"It felt really good to put a good solid performance together in the championship to validate the move that I made," he said.

Game of strategy

Fishing on Lake of the Woods has been excellent, and there were no concerns about catching walleyes going into the NWT championship, but catching the right fish was the tricky part. A protected slot limit on Lake of the Woods that requires anglers to release all walleyes from 19½ inches to 28 inches meant the pros and their co-angler amateur partners had to bring four solid "unders" to the scales and one "over"-a walleye over 28 inches-each day in their five-fish bag to have a shot.

"You've got to have those 'unders' to make a good bag, and on day one, I really had almost the perfect bag," Olson said. "I couldn't have gotten much closer."

In second place after the first day, Olson was in seventh after day two, which put him among the top 10 pros with heavy-enough weights in the 71-boat field to qualify for the third and final day of the championship.

Olson says his goal going into the tournament was to finish in the top 10 and qualify for the final day. A bounce here or there-especially on the second day, when he lost a couple of big walleyes-and Olson says he could have won the Lake of the Woods tournament.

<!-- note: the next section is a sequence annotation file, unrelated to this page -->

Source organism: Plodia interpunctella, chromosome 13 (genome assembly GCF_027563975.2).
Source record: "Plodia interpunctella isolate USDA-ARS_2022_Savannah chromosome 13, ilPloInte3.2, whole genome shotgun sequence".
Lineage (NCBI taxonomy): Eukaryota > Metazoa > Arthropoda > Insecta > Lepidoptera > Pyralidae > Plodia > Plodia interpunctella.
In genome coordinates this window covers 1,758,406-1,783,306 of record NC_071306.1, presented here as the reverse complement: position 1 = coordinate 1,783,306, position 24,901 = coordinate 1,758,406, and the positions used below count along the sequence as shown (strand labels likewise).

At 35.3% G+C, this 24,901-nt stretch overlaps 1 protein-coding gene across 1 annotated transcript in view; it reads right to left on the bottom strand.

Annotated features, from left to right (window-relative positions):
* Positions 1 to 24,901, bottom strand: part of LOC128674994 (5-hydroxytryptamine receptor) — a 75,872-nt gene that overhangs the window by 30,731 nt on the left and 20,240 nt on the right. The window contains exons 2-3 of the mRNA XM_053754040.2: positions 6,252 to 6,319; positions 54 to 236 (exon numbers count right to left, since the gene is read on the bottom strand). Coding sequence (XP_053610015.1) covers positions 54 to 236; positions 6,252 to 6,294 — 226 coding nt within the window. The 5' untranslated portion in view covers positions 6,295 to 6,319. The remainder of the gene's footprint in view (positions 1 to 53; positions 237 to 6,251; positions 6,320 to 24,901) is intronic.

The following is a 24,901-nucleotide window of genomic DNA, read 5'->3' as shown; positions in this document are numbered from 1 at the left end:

It was that close.

Olson and his co-angler partners caught their fish trolling crankbaits with lead-core line in the deep basin of Big Traverse Bay.

"We had our chances to win it all, but we just couldn't get those big fish day two in the boat," Olson said. "We had them on, darn it. Those Lake of the Woods walleyes are the meanest and hardest-fighting walleyes a guy ever runs across."

'Fish Addictions TV' host

An Ada, Minn., native, Olson perhaps is best known as host of “Fish Addictions TV,” a fishing show entering its third season on Fox Sports North and Fox Sports Wisconsin. The show, which Olson says is “80 percent ice fishing,” takes the host and a revolving crew of anglers from throughout the region to destinations across the Midwest and Canada.
“I’m on every show, and then I have a staff of 14 people all around the upper Midwest,” Olson said. “When we go film, I put out there, ‘Hey guys, this is where we’re going,’ and whoever can make it or wants to make it, they come and participate.”
The seeds for “Fish Addictions TV” were planted nearly a decade ago. Social media was just starting to gain traction, Olson recalls, and he shared a photo on a fishing forum of a “walleye of a lifetime” he caught on Lake of the Woods.
“I really just got ripped for it,” he said. “People said, ‘That’s not as big as you say it is’ and blah-blah-blah.
“I took something that I was frustrated about because I caught a fish of a lifetime, and I was on Cloud 9, and it was almost like they beat me down, and I didn’t like that feeling. I wanted to create an atmosphere, a fishing community, that didn’t have that atmosphere.”